The new system goes LIVE, and yet another NEW deficiency is reported by the people responsilble for collecing severely overdue accounts. They want to see a report of just those accounts that are 60 days or more past due, since it takes far too long to sift through the full report looking for just those accounts over 60 days past due. Again, another significant EXTRA COST is required to add a new control and modify the AR Aging Report (again!)
So far in this "How-To Choose ERP Software" article we have illustrates how UNPLANNED requirements can drive up the actual COST of even a so called "run of the mill", standard application function such as an AR Aging Report. Note that we have not yet talked about the need for "User Defined" Account Aging Periods, Aging by Product Category, Aging by User-Defined Customer Categories, User-Defined Transaction Notes, and many others related to truly useful Accounts Receivable Aging Reports! These are not standard, nor are they something "any good system can do"!
And the above are all in just one small functional area of the many that can make up an enterprise resource planning (ERP) software system! Just imagine how many there are, and what could be happening, throughout the entire ERP system. No wonder the majority of all system implementations fail to achieve their operational and/or financial objectives! How software selection requirements are defined does matter!
This article started out with a promise to explain "How-To" best identify ERP software requirements. As you can see, there are so many functional areas in a typical ERP software system the entire task of "identifying requirements" can be quite overwhelming. That is why some ERP software selection hubs and technology evaluation centers sell pre-populated RFPs. But, as we have illustrated above, an RFP software requirement may not adequately define your needs, especially a static software features list created in a backroom 3 months or 3 years ago. What is needed is a list of ERP software RFP requirements that truly reflect all your software configuration, operational (control), and management needs. The best, most efficient way to do that is described below.
What is the best way to identify all your true ERP requirements at the detail level without wasting significant amounts of time on in-significant or irrelevant issues? The answer is to use proven, time-tested tools such as a Work Distribution Chart (WDC) followed by a Fit-GAP Analysis. These will uncover the information needed to create a meaningful RFP, and an actionable Demonstration Script, that will be very useful in your efforts to select ERP software best suited to your organization. All is explained in the sections below.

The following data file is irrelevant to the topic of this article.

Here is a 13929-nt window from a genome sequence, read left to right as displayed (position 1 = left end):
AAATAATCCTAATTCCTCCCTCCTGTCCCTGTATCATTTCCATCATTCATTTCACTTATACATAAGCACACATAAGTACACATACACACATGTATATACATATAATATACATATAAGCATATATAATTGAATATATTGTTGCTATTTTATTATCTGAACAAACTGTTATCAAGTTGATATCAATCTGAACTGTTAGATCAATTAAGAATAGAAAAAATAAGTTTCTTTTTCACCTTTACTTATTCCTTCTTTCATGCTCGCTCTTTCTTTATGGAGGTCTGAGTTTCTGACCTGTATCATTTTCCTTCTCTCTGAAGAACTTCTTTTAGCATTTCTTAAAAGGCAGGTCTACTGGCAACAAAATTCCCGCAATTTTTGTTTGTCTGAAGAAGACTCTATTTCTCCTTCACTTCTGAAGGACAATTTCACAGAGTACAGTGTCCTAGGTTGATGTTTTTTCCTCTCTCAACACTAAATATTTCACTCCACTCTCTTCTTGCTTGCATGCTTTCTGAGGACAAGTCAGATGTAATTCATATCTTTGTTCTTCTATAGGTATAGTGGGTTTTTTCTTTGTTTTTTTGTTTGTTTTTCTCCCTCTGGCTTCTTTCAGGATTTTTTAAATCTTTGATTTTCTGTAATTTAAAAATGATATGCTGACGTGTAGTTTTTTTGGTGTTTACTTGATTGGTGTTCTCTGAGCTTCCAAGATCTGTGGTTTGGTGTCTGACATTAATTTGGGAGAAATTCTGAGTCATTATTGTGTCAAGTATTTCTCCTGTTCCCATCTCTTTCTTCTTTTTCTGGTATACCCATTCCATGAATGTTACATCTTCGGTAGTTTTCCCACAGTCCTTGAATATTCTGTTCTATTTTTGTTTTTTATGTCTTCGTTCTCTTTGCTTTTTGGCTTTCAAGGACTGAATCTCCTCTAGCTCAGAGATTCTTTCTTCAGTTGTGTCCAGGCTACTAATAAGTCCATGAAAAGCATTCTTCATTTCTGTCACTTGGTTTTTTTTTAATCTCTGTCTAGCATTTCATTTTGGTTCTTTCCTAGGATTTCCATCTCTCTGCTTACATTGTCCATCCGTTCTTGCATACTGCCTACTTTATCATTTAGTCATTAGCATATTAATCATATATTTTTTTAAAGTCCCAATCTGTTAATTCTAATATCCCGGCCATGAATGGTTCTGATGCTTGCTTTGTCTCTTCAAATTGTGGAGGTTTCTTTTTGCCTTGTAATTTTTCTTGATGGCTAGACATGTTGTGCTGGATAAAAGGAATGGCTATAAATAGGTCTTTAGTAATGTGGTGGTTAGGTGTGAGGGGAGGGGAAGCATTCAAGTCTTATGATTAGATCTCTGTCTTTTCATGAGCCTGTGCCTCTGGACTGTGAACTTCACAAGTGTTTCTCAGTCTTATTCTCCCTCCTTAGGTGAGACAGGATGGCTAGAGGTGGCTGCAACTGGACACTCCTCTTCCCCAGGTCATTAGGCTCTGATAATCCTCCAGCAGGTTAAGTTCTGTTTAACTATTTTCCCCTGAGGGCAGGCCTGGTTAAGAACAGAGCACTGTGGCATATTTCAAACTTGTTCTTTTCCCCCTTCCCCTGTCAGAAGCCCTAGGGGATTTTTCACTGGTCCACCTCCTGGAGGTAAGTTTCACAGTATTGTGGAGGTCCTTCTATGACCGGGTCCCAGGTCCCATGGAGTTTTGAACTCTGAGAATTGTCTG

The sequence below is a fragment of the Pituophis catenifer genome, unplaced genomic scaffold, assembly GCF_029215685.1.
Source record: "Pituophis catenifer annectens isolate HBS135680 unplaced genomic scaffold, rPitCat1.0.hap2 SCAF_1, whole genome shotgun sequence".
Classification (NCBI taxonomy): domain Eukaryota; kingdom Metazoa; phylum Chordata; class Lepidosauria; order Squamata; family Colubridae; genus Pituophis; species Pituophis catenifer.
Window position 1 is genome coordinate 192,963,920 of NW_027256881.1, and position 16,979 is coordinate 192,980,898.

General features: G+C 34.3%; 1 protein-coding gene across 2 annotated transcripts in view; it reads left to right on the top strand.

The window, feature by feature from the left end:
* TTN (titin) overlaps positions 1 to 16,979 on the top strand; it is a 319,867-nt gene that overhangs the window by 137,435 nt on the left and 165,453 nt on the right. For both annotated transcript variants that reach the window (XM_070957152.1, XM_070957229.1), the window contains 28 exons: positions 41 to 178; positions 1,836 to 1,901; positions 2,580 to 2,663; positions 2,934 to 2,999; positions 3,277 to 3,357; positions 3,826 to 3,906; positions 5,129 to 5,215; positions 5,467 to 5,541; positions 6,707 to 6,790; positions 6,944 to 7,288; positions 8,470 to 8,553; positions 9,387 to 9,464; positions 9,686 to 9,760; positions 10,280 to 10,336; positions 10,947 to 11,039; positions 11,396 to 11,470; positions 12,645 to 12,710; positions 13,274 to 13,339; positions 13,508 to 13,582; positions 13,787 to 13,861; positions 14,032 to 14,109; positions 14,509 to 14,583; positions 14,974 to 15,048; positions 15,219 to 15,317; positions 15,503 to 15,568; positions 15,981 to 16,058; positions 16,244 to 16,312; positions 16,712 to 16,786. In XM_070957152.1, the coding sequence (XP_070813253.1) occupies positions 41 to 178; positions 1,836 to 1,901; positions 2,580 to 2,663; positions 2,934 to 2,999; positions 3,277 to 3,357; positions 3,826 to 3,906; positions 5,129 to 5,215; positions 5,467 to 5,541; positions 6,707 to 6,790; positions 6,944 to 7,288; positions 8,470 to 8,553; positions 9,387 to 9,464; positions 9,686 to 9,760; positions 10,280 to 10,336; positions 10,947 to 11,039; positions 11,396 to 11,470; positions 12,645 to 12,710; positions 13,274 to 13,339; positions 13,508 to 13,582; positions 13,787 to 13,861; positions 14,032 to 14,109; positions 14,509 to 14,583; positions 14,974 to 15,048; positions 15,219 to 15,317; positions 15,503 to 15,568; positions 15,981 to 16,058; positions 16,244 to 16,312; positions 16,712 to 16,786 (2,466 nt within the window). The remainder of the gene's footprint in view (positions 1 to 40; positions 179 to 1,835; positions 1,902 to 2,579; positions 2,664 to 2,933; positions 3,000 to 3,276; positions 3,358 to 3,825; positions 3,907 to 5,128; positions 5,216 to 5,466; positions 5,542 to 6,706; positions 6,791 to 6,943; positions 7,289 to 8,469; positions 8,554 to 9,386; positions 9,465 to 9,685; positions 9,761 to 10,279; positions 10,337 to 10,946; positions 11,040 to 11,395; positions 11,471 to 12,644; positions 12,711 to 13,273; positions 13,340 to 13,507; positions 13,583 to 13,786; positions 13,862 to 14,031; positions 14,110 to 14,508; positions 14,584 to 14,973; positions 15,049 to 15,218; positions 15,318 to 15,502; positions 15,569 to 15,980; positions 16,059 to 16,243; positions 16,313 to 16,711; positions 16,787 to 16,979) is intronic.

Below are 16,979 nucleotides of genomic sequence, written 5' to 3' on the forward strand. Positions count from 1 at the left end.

Any of us who have collected user needs knows how difficult that can be. Most end users know very little about "software requirements" but they do know WHAT they do each working day and HOW MUCH time they spend doing each task (on average). To complete a WDC, all users need do is enter their name, position, and a list of those activities they perform each day along with how much time they spend doing them on average. Easy! There is NO user training required on "how to" use a WDC, because the user already knows the answers! View Work Distribution Chart (WDC).
Obtaining this information from each ERP user will enable any person knowledgeable about the operation (such as a Business Analyst or Dept Mgr) to immediately identify unusual amounts of a specific activity, and/or where too much time is being spent. These indicate potential software deficiencies, workflow roadblocks, and compliance problems, and should be flagged for further investigation using the Requirements Checklist with Fit-GAP Analysis (see below).
You have now started to identify where your operation's real ERP problem areas are. The next step is to interview the users who have reported those problems or unusual activity on their WDC responses and further investigate the reasons why they are occuring. These are the areas where special effort must be made to identify and document their cause and possible mitigation efforts. This saves you a lot of time, and is where the Requirements Checklist with Fit-GAP Matrix becomes a very useful, time-saving tool.